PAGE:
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keithb7

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Everything posted by keithb7

  1. I took my rad to the rad shop for a full rebuild. Re-core. Paint. Test etc. Pre-insanity. 3 years ago. The cost was about $250 USD. While rad is out, if you don’t know the history of the water pump and distribution tube I’d say go for it. New belt too. While the belt is off, how’s the generator performance been? No better time.
  2. Wow. Congrats. A big decision. I hope it works out very well for you. I’m pretty sure it will. I’m coming up to 1 year now after I made my career move. I still enjoy going to work every day.
  3. I read earlier discussions that these super-chassis machines had many beefed-up parts that were not common to other Chryslers. They had a higher GVW rating leading to larger steering components. Brakes. Chassis parts etc. If I recall these larger parts were hard to come-by. As an example 5000 NY's may have been built in a certain year. Same year might have had 7 limos. Maybe another 7 special extended wheel base models. Taxi, sedamulance, etc...Consequently used parts may be made of unobtainum. Is this an accurate assessment?
  4. I like the idea of an electric whirly-gig for my 38 Plymouth. I have to consider system voltage. At my current 6V, high speed 45A is quite a draw. Two generators would be required lol. We talk a fair bit about battery cable gage. I'd need 2 ought to the fan motor. A starter relay to run it.
  5. Nice details. Thanks for taking the time to write it up.
  6. For comparison interest if wanted. Last week I took these out of my recently rebuilt 237 engine.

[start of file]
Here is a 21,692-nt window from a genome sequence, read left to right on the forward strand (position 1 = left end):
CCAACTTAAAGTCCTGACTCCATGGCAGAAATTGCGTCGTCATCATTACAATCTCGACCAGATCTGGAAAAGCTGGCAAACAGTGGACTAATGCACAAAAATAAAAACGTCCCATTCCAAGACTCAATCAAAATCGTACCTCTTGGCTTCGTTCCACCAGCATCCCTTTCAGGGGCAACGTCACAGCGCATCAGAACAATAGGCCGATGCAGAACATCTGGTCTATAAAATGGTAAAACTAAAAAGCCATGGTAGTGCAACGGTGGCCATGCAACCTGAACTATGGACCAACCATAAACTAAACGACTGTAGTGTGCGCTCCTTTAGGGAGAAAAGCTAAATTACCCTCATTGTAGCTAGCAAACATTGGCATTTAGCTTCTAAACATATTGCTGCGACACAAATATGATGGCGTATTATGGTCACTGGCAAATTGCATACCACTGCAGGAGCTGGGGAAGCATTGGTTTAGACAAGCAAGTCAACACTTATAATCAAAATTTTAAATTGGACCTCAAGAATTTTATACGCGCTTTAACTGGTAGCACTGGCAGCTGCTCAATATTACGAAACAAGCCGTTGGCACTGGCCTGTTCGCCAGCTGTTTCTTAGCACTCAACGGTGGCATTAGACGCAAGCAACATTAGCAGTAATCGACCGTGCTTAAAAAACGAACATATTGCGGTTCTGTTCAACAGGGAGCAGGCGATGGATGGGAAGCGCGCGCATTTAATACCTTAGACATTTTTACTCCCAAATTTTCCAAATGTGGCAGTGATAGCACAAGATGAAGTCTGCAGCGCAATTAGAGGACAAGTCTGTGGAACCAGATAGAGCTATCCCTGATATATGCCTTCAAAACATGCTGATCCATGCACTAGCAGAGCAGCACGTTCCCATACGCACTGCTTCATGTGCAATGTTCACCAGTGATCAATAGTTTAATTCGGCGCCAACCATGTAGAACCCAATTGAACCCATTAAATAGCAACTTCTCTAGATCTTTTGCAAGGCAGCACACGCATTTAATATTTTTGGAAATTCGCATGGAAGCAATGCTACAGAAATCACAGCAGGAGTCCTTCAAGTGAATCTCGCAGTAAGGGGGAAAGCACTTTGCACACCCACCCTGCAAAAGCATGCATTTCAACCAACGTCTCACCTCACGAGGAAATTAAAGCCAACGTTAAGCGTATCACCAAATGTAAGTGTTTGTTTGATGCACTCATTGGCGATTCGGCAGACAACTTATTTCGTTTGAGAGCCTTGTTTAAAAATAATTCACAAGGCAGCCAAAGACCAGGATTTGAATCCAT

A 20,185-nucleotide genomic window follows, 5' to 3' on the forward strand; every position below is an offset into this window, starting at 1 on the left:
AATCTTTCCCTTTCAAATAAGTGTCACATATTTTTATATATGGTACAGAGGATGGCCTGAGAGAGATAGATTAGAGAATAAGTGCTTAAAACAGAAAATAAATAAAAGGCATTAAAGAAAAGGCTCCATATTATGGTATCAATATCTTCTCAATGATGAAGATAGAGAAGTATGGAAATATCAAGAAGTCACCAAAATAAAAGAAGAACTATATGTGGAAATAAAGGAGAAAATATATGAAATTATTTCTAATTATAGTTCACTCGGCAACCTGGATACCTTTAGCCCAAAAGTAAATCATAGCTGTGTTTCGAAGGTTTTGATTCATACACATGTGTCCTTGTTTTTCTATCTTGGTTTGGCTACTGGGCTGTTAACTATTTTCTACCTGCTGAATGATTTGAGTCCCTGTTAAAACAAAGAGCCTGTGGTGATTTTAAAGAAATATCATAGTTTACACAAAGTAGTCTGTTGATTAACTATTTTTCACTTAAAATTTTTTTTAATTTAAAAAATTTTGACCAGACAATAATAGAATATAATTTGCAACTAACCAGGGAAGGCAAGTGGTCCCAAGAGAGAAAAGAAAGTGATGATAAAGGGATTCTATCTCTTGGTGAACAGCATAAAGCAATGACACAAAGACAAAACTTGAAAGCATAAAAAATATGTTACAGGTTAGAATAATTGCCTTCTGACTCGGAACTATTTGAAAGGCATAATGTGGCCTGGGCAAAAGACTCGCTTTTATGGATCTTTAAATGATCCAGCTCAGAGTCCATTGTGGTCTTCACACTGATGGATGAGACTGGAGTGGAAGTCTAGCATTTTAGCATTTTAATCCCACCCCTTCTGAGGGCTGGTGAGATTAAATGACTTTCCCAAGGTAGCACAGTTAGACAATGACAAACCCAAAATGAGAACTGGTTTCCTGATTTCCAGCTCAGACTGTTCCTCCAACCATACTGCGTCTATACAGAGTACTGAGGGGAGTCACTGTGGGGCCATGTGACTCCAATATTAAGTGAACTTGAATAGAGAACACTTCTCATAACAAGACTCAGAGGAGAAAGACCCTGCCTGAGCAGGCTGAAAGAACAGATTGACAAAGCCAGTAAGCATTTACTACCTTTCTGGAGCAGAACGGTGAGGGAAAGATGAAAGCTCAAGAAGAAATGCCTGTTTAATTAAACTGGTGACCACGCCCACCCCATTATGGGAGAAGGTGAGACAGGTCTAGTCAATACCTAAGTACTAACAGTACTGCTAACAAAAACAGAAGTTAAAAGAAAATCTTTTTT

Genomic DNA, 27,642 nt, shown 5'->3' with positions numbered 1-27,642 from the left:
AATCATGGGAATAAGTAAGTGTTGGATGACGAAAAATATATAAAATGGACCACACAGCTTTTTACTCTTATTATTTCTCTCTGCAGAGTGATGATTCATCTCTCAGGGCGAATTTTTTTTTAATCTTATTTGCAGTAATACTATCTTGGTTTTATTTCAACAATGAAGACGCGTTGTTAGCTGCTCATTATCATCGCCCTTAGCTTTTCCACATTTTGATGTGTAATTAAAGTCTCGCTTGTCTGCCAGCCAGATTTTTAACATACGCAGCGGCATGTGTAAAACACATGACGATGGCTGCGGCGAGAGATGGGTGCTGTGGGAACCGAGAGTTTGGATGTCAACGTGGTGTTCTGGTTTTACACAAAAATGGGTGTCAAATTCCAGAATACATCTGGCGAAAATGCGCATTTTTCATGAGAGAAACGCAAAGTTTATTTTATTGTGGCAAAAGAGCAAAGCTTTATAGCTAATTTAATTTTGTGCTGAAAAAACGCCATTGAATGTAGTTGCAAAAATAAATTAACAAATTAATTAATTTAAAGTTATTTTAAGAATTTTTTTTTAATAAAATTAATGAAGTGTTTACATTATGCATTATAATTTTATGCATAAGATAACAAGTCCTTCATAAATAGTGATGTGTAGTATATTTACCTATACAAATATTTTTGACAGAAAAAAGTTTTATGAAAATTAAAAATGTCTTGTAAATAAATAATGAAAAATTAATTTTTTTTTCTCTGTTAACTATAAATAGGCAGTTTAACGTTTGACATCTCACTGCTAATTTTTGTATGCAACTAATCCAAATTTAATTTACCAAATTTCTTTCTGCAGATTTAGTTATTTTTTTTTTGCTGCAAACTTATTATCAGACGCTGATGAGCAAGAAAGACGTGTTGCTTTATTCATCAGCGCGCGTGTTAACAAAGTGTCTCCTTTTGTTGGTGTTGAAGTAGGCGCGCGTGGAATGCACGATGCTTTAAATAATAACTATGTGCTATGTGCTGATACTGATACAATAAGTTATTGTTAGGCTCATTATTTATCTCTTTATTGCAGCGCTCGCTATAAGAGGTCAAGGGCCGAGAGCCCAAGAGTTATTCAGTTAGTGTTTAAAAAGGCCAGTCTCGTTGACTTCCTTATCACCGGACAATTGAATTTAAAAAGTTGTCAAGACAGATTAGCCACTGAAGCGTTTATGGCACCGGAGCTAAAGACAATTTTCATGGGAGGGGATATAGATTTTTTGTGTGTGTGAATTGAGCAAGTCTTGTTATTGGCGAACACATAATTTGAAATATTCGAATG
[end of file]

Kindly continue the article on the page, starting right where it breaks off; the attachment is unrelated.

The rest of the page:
7. When out cruising I keep an eye out for pic opportunities where you can’t tell if its 1938 or present day. I snap a pic and tweak it with an editor app. Its fun. Here’s one from this morning.
  8. I could add turn signals. I have elected not to yet. I’ve not found front indicator lamps I can live with yet. Ones that look sorta period correct for my Plymouth. Will consider researching again. Its not the performance of the wiper action that is a problem. Its finding good, correct vacuum motor rebuild kits to rebuild them. Not too easy to get. I could send them to “the known specialists” to be reconditioned. I contacted a few. Replies are weary. Doubtful they could rebuild. “Low chance” I was told. Finding a good used wiper motor that works? Taking your chances on ebay used, and they want a gold nuggets in trade. Been throwing good money at other parts that weren’t right or as advertised. Getting gun shy. Keeping my eyes and options open. 6V old volkswagon wiper motors may work. They need to sit up behind the head liner though. Another hurdle to consider.
  9. 3 Things I point out to people, that I quite like about the car: 1. Split engine hood 2. Split Rear Window 3. Suicide rear doors The period design. Bolt on round fenders. Cab shape, narrower front seat. Torpedo head lights. Foot starter. The mostly stock condition of the systems & components. 6V + ground. Vacuum wipers. Generator. 3 speed manual. Stock brakes. The 2nd half of the 30's was a great era in my opinion. I've got all the features I want in a car. Cab heater, synchros, full pressure engine oil system. Radio.I can hit 55-60 mph on the hi-ways. Decent brakes and lighting. It does not have all the stuff I don't want. Electric things all over. Power steering. A V8 . A/C. I like it's simplicity. It's quaint. Unique. Powerful enough. Fun. Just right for me. What do I miss? Electric wipers. Turn signals. If I had those 2 things it would be all I really need in a car. I saw it for sale for a reasonable price. I liked the torpedo head lights. I could not say no. '38 Mopars are the year for me. I also have my '38 Chrysler. It's a little more fancy and has OD. Right on the edge of big changes in car design.